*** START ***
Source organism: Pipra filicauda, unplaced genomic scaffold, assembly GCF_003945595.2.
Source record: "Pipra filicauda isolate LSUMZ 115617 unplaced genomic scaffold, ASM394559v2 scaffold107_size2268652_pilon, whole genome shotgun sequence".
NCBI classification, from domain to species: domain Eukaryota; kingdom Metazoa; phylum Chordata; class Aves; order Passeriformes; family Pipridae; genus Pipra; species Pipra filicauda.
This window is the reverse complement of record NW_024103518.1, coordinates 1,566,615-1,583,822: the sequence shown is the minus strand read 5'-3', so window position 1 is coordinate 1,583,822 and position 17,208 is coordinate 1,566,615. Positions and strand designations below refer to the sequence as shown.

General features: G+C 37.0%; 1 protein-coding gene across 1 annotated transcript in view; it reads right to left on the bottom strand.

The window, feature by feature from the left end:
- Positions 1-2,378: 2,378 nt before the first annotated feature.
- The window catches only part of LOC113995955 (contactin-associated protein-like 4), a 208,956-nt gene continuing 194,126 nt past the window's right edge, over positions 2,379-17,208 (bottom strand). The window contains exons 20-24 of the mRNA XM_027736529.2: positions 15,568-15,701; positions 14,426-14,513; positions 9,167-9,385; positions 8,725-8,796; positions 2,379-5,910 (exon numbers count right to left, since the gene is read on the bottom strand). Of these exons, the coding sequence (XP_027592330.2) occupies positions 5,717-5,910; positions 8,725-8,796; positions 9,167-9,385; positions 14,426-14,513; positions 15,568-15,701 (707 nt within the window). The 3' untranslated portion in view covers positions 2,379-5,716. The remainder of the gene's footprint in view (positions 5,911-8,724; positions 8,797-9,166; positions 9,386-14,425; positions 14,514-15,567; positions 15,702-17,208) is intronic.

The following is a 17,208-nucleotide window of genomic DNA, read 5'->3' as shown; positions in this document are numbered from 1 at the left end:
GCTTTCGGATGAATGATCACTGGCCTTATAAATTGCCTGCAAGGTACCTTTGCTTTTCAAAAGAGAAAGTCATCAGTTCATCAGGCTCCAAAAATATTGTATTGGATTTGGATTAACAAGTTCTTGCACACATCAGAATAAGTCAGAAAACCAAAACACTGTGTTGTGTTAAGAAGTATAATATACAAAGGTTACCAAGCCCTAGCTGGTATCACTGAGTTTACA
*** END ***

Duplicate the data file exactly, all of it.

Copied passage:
Source organism: Pipra filicauda, unplaced genomic scaffold, assembly GCF_003945595.2.
Source record: "Pipra filicauda isolate LSUMZ 115617 unplaced genomic scaffold, ASM394559v2 scaffold107_size2268652_pilon, whole genome shotgun sequence".
NCBI classification, from domain to species: domain Eukaryota; kingdom Metazoa; phylum Chordata; class Aves; order Passeriformes; family Pipridae; genus Pipra; species Pipra filicauda.
This window is the reverse complement of record NW_024103518.1, coordinates 1,566,615-1,583,822: the sequence shown is the minus strand read 5'-3', so window position 1 is coordinate 1,583,822 and position 17,208 is coordinate 1,566,615. Positions and strand designations below refer to the sequence as shown.

General features: G+C 37.0%; 1 protein-coding gene across 1 annotated transcript in view; it reads right to left on the bottom strand.

The window, feature by feature from the left end:
- Positions 1-2,378: 2,378 nt before the first annotated feature.
- The window catches only part of LOC113995955 (contactin-associated protein-like 4), a 208,956-nt gene continuing 194,126 nt past the window's right edge, over positions 2,379-17,208 (bottom strand). The window contains exons 20-24 of the mRNA XM_027736529.2: positions 15,568-15,701; positions 14,426-14,513; positions 9,167-9,385; positions 8,725-8,796; positions 2,379-5,910 (exon numbers count right to left, since the gene is read on the bottom strand). Of these exons, the coding sequence (XP_027592330.2) occupies positions 5,717-5,910; positions 8,725-8,796; positions 9,167-9,385; positions 14,426-14,513; positions 15,568-15,701 (707 nt within the window). The 3' untranslated portion in view covers positions 2,379-5,716. The remainder of the gene's footprint in view (positions 5,911-8,724; positions 8,797-9,166; positions 9,386-14,425; positions 14,514-15,567; positions 15,702-17,208) is intronic.

The following is a 17,208-nucleotide window of genomic DNA, read 5'->3' as shown; positions in this document are numbered from 1 at the left end:
GCTTTCGGATGAATGATCACTGGCCTTATAAATTGCCTGCAAGGTACCTTTGCTTTTCAAAAGAGAAAGTCATCAGTTCATCAGGCTCCAAAAATATTGTATTGGATTTGGATTAACAAGTTCTTGCACACATCAGAATAAGTCAGAAAACCAAAACACTGTGTTGTGTTAAGAAGTATAATATACAAAGGTTACCAAGCCCTAGCTGGTATCACTGAGTTTACA